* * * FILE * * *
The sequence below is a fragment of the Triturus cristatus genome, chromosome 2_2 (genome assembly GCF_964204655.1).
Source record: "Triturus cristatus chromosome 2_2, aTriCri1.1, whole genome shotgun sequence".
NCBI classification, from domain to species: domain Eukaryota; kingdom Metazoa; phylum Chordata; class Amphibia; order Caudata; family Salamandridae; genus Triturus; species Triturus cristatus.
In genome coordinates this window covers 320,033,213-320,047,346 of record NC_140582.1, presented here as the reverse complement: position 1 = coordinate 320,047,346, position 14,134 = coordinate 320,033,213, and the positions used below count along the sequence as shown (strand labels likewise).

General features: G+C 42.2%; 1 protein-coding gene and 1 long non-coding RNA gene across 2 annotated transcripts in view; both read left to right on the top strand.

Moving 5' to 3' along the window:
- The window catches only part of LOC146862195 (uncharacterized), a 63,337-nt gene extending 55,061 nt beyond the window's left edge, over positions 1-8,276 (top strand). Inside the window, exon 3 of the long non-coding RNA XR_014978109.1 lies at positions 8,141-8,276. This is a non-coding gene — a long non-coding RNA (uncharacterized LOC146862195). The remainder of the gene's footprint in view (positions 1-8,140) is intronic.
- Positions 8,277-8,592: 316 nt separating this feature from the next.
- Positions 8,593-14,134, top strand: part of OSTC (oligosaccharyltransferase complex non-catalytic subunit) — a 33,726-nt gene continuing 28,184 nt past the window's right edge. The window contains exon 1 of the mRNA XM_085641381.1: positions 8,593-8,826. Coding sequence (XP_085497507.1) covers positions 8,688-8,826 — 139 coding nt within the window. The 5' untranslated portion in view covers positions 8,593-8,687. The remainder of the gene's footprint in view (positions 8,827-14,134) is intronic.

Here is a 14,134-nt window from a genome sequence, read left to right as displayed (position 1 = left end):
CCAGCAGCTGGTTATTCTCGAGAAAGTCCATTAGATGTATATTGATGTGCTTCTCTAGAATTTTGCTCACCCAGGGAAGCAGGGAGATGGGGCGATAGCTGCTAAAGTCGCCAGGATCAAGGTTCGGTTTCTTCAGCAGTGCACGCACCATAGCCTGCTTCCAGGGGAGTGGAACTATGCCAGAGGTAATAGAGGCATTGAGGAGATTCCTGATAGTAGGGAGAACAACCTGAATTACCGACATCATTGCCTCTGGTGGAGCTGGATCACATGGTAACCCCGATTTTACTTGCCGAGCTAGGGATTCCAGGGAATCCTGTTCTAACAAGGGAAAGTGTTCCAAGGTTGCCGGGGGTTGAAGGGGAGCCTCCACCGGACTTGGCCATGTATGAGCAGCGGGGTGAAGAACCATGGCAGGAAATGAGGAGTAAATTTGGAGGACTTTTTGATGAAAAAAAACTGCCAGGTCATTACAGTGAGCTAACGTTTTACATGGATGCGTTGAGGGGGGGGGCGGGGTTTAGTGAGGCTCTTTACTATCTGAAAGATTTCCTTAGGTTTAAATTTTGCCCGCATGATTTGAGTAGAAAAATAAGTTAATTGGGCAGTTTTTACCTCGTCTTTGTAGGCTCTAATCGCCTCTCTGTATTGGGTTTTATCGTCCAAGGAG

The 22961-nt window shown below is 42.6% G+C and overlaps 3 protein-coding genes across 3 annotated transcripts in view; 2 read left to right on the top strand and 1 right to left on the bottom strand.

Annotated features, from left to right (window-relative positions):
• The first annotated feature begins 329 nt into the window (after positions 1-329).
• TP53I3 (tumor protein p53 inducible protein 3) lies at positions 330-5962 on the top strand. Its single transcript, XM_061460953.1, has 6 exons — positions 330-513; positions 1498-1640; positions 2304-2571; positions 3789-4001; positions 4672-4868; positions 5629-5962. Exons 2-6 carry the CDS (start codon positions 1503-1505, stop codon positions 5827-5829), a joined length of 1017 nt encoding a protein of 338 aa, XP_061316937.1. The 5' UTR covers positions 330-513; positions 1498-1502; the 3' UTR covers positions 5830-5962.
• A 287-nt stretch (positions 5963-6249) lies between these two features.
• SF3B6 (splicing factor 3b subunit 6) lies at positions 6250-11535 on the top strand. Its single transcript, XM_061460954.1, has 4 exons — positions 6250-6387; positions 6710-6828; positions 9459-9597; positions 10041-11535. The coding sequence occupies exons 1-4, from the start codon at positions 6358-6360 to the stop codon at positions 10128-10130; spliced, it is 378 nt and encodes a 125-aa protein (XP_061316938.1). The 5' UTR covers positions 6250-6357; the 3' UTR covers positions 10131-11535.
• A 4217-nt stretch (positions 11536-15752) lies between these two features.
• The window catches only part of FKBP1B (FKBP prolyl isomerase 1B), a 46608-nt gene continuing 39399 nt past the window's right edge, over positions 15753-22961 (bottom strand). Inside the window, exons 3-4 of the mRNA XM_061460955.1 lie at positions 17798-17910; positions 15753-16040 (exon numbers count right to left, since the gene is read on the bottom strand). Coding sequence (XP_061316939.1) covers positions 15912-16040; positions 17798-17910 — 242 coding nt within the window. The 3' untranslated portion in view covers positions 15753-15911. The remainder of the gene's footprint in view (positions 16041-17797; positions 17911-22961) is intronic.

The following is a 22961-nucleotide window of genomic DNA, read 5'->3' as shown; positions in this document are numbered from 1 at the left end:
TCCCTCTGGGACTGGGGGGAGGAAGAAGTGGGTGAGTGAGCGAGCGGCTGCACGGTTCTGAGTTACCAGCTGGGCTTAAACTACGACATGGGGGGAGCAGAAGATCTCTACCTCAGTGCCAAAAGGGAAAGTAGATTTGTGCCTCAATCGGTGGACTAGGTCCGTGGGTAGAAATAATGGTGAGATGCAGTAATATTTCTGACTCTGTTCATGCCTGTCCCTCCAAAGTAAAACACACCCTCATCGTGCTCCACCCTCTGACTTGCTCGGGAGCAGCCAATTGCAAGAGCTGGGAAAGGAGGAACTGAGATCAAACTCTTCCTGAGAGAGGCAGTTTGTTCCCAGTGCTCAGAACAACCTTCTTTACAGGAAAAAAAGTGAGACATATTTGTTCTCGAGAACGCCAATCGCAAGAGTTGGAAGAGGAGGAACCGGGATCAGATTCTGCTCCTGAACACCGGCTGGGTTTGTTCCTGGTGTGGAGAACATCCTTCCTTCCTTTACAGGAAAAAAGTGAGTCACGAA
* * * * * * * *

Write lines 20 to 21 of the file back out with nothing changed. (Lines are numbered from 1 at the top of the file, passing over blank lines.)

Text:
The following is a 22961-nucleotide window of genomic DNA, read 5'->3' as shown; positions in this document are numbered from 1 at the left end:
TCCCTCTGGGACTGGGGGGAGGAAGAAGTGGGTGAGTGAGCGAGCGGCTGCACGGTTCTGAGTTACCAGCTGGGCTTAAACTACGACATGGGGGGAGCAGAAGATCTCTACCTCAGTGCCAAAAGGGAAAGTAGATTTGTGCCTCAATCGGTGGACTAGGTCCGTGGGTAGAAATAATGGTGAGATGCAGTAATATTTCTGACTCTGTTCATGCCTGTCCCTCCAAAGTAAAACACACCCTCATCGTGCTCCACCCTCTGACTTGCTCGGGAGCAGCCAATTGCAAGAGCTGGGAAAGGAGGAACTGAGATCAAACTCTTCCTGAGAGAGGCAGTTTGTTCCCAGTGCTCAGAACAACCTTCTTTACAGGAAAAAAAGTGAGACATATTTGTTCTCGAGAACGCCAATCGCAAGAGTTGGAAGAGGAGGAACCGGGATCAGATTCTGCTCCTGAACACCGGCTGGGTTTGTTCCTGGTGTGGAGAACATCCTTCCTTCCTTTACAGGAAAAAAGTGAGTCACGAA